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Lyles v. Thompson

United States District Court, Seventh Circuit

September 27, 2013

FREDERICKA LYLES, # R85115, Petitioner,
v.
SHERYL THOMPSON, Respondent.

MEMORANDUM AND ORDER

DAVID R. HERNDON, Chief District Judge.

Petitioner Fredericka Lyles, currently incarcerated at Logan Correctional Center, brings this habeas corpus action pursuant to 28 U.S.C. § 2254 to challenge the constitutionality of her conviction and sentence in the Circuit Court of St. Clair County, Illinois.[1] By Order dated June 18, 2013, her initial petition was dismissed without prejudice and with leave to amend (Doc. 8). She was also denied pauper status and directed to pay the $5.00 filing fee (Doc. 6). After a bit of confusion, Lyles' amended petition is now before the Court (Doc. 9). Also before the Court is Lyles' motion for recruitment of counsel and waiver of the filing fee (Doc. 10).

Preliminary Review of the Petition

In February 2008, Fredericka Lyles was convicted by a jury of committing a drug-induced homicide, for which she was sentenced to 25 years of imprisonment; she was also convicted of delivering a controlled substance, for which she received a consecutive 6-year sentence. It appears that her direct appeal was unsuccessful, and the Illinois Supreme Court denied her petition for leave to appeal. It is unclear whether she collaterally attacked her conviction.

This case is now before the Court for preliminary review. Rule 4 of the Rules Governing § 2254 Cases in United States District Courts provides that upon preliminary consideration by the district court judge, "[i]f it plainly appears from the petition and any attached exhibits that the petitioner is not entitled to relief in the district court, the judge must dismiss the petition and direct the clerk to notify the petitioner."

The Anti-Terrorism and Death Penalty Act of 1996 ("AEDPA") allows a district court to issue a writ of habeas corpus on behalf of a person in custody pursuant to a state court judgment "only on the ground that he is in custody in violation of the Constitution or laws or treaties of the United States." 28 U.S.C. § 2254(a). Rule 2(c)(2) of the Rules Governing § 2254 Cases in the United States District Courts requires that the facts supporting each ground for relief be stated in the petition. Therefore, something more than the usual notice pleading standard under Federal Rule of Civil Procedure 8 is required. "A prime purpose of Rule 2(c)'s demand that habeas petitioners plead with particularity is to assist the district court in determining whether the State should be ordered to show cause why the writ should not be granted.'" Mayle v. Felix, 545 U.S. 644, 655 (2005). Still, the Court is mindful that pro se habeas petitions must be construed liberally. See Haines v. Kerner, 404 U.S. 519, 520 (1972); see also Lloyd v. Van Natta, 296 F.3d 630, 633 (7th Cir. 2002).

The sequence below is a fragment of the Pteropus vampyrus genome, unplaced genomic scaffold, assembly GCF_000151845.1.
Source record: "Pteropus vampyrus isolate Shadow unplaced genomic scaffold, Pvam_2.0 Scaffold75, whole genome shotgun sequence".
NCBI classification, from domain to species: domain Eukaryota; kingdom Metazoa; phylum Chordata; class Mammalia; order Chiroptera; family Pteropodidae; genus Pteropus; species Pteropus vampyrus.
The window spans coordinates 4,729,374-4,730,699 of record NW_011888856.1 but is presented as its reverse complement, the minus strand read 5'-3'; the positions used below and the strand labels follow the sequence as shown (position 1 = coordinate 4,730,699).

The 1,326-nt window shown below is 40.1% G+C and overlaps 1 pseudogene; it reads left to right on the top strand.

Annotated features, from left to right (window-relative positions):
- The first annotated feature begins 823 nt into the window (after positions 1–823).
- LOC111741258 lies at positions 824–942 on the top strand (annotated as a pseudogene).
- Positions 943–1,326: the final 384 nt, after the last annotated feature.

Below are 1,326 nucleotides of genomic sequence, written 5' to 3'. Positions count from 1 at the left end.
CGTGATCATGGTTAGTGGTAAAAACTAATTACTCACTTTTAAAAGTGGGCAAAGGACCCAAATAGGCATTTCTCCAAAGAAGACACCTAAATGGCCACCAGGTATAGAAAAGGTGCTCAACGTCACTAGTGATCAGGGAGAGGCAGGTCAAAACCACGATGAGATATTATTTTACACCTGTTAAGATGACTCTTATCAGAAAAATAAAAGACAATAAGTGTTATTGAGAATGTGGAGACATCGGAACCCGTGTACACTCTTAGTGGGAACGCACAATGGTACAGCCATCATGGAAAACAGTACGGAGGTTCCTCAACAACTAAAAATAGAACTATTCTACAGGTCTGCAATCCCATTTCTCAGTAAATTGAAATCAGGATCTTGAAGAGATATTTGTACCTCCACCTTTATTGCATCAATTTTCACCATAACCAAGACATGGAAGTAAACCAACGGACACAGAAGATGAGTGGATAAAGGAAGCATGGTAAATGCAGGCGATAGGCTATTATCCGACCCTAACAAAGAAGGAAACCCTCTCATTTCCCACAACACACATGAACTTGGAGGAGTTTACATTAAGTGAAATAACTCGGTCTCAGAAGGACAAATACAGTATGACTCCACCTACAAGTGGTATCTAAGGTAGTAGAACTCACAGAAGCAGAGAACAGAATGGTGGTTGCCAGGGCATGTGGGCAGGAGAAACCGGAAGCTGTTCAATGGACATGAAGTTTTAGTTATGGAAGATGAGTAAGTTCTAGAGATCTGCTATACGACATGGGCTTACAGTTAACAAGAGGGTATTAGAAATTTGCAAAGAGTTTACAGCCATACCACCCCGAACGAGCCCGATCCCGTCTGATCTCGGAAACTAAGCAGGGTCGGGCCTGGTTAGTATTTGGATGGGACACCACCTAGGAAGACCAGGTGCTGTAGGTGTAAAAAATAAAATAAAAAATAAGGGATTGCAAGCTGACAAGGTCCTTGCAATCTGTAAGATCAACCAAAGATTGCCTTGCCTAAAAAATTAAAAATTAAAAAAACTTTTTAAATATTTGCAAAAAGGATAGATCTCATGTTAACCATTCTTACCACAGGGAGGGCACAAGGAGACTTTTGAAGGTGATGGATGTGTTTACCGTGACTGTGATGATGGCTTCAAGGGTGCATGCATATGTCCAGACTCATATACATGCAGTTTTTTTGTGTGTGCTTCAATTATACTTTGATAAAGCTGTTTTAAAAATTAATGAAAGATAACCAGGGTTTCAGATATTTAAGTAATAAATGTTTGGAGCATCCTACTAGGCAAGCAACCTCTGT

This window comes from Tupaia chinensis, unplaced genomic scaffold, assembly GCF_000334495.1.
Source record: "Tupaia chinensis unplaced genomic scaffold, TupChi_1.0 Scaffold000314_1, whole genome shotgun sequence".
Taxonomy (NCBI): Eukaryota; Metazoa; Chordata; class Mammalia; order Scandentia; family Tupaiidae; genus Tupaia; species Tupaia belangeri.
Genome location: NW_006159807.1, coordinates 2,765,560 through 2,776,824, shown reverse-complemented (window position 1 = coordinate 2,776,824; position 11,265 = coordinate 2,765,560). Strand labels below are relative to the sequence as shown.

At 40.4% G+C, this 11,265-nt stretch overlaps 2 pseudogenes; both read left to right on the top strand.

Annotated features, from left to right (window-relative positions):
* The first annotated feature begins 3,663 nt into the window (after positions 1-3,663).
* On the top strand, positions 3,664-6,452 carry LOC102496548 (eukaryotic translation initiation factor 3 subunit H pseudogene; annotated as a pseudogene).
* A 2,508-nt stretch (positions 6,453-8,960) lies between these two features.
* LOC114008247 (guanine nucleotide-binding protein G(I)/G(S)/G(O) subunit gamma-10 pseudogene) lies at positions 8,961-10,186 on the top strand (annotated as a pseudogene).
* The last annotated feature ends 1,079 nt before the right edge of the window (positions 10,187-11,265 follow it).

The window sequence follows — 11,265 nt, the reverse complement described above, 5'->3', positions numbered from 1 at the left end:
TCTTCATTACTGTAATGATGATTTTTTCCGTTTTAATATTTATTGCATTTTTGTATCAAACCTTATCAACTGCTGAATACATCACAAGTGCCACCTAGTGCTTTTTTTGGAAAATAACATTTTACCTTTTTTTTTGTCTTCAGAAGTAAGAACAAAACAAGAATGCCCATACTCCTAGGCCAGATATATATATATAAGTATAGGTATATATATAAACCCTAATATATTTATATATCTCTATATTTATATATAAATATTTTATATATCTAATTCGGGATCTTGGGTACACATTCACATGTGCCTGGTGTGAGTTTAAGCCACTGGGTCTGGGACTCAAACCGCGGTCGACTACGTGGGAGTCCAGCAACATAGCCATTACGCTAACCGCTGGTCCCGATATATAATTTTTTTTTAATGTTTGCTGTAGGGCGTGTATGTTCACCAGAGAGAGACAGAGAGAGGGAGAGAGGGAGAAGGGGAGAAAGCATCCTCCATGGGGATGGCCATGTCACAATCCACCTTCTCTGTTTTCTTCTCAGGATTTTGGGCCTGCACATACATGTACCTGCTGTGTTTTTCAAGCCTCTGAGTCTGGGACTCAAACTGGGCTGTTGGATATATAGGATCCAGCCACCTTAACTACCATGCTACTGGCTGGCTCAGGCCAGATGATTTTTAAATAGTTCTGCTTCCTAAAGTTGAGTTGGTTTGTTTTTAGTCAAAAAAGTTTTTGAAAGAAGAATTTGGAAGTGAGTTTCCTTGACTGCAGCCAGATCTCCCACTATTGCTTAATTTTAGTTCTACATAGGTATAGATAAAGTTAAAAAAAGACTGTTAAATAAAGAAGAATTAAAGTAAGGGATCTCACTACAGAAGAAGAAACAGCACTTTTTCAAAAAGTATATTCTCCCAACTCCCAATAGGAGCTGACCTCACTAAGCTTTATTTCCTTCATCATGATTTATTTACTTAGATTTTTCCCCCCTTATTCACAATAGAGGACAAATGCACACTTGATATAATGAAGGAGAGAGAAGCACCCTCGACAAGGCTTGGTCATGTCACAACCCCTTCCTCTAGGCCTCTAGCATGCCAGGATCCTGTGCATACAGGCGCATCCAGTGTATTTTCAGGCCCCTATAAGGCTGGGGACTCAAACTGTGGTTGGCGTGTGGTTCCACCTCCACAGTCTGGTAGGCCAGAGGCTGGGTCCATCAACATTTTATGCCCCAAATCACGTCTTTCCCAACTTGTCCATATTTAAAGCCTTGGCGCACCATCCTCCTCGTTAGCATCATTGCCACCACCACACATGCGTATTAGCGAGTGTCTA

Based on a very generous reading of the entire petition, and in consideration of Lyles' pro se status, the Court perceives that Lyles is asserting three grounds for relief:

Ground 1: Ineffective assistance of counsel premised upon the errors asserted in Grounds 2 and 3;
Ground 2: A denial of due process based on Lyles being found fit for trial, despite an IQ below 75; and
Ground 3: A denial of due process caused by the trial judge when he questioned a potential witness in the presence of the jury.

Ground 1, regarding ineffective assistance of counsel, is not actually listed in the petition as one of the grounds being pursued in the Section 2254 petition. "Ground One" on the form petition is actually blank, yet questions regarding the procedural posture of Ground One are addressed on the form ( see Doc. 9, p. 12). Ineffective assistance of counsel is listed multiple times as an argument that Lyles pursued in the state courts, linked to her other two grounds (see Doc. 9, pp. 3-5). Therefore, the Court attributes the omission of the ineffective assistance argument to "scrivener's err, " and will recognize ineffective assistance of counsel as a ground for relief.

Grounds 1, 2 and 3 satisfy the Rule 2(c)(2) pleading standard, and there is insufficient information before the Court upon which to conclude that dismissal at this preliminary stage pursuant to Rule 4 is appropriate. Therefore, respondent Sheryl Thompson will be required to respond or otherwise plead.

Pending Motions

Insofar as Lyles has moved for recruitment of counsel a second time (Doc. 10), the motion will be referred to a United States Magistrate Judge for further ...


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